TAMPA BAY, Florida -- Eight months after the 10 News Investigators brought dangerous soccer goals to the attention of local cities and counties, few municipalities have gotten the message.
Every soccer post and every league's bylaws come with warnings that goals should be anchored to the ground at all times. Kids can easily tip over - and get hurt from - the several-hundred-pound objects if not secured down by screws, chains, or sandbags.
Photo Gallery: Soccer goal nets pose safety hazards
Nearly 100 children have been injured or killed by soccer goals in the last three decades, including Polk County's Corey Hawk in 2007.
But despite promises from elected officials and city/county staffers around Tampa Bay to address the risk last spring, nearly every field inspected by the 10 News Investigators this fall had heavy goals unsecured.
Often, goals are left dangerously unanchored because maintenance crews remove sandbags or screws to mow.
At Jack Mitchell Park and the John Testa Fields, where 10 News warned commissioners of unanchored goals twice, few goals were secured during the day, when kids could play without adult supervision.
During league practices in the evening, 10 News saw many coaches and referees knocking stakes into the ground midway through practice, but none appeared to be in-place at the start of practice.
One coach said he didn't utilize the provided sandbags unless the goals were "in-use," although on the night 10 News visited, the kids on his team were swinging from the nets of the unanchored goal.
County Commissioner Henry Wilson acknowledged it was a problem and said county administrators needed to communicate better with the leagues. But messages left with the West Pasco Youth Soccer president went unreturned.
"Our Parks & Rec department needs to talk to those soccer clubs and if they're not staking down the goals, then there needs to be repercussions," Wilson said.
The lack of repercussions seems to be a major factor in why goals remain unsecured in so many places.
10 News found unanchored goals at fields controlled by the county, the City of Tampa, and City of Temple Terrace.
In Tampa, the city's Park & Recreation director said the goals were unanchored because fields are often used by multiple sports and teams don't always leave goals the way they found them. So starting immediately, the city will be locking goals to fences unless there is an approved soccer event taking place.
At several county fields, sandbags were available, yet the majority of goals were unsecured.
In February, Commissioner Sandy Murman said the county was "taking every step to make sure we have a permanent solution in place" and - with the county administrator - ordered leagues to find full-time anchoring solutions.
But with few in place, Murman coordinated with Deputy County Administrator for Public Safety & Community Services Sharon Subaden for a new policy shift.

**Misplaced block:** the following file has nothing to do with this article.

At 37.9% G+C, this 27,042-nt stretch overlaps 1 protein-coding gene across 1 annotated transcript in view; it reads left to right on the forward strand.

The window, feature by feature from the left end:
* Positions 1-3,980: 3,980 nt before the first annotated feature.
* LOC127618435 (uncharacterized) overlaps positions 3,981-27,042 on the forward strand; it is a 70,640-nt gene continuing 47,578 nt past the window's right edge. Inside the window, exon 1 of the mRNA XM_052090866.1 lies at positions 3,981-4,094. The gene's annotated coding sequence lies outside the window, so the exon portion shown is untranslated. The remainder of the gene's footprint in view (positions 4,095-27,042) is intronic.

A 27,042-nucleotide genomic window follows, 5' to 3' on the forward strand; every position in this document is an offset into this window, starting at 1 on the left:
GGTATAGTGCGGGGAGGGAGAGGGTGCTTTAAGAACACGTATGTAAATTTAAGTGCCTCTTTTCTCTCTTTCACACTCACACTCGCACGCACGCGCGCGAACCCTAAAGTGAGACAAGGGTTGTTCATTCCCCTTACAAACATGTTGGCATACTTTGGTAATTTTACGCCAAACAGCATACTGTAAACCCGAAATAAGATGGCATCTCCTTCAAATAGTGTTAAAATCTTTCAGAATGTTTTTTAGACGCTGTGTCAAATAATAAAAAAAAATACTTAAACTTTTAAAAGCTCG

"A recent re-inspection found that most leagues were in compliance; however, some of the organizations were not," Subaden wrote Murman's office in an e-mail this week. "County staff worked directly with these organizations to once again ensure that the goals were compliance.
"In order to maintain the highest safety standards, a weekly inspection of all soccer goals will begin immediately, and soccer goal safety will be incorporated into our Preventative Maintenance (PM) inspection sheets. Each infraction will be documented and leagues notified to implement corrective actions immediately. Where necessary, the County will follow up and anchor all goals should the leagues fail to do so and leagues will be billed for the associated costs."
The youth soccer fields in Pinellas Park were the only field in full compliance with anchoring rules, as every goal was secured to the ground.
And while sandbags were present at Puryear Park in St. Petersburg, many had been removed, either by county workers or players. 10 News found a number of goals unanchored, with many more anchored by too few sandbags.
In Lake Wales, where Corey Hawk was killed, many of the home-made goals were replaced with heavy PVC pipes secured into the ground. But at the county-run Loyce E. Harpe Park in Mulberry, some nets remained unanchored despite plenty of nearby sandbags.
Three states have recently passed legislation to mandate goal-anchoring, but Florida is not one of them. And given the anti-regulation momentum in Tallahassee, a new law would be a tough sell.
"The problem with bills like this, is it can be construed that you're over-regulating," said State Rep. Peter Nehr, R-Tarpon Springs. "But...I would hate to see another child get hurt (or) killed because someone refused to pick up a sandbag and put it there."
Nehr has sponsored several child safety bills, including "Rachel's Law," a booster seat law, and a child restraint law.
He promised to explore the soccer goal issue and 10 News will be following up with all parties again to make sure local soccer fields remain safe for kids.
Find 10 News Investigator Noah Pransky on Facebook or follow his updates on Twitter. Read his Sports Business Blog at Shadow of the Stadium.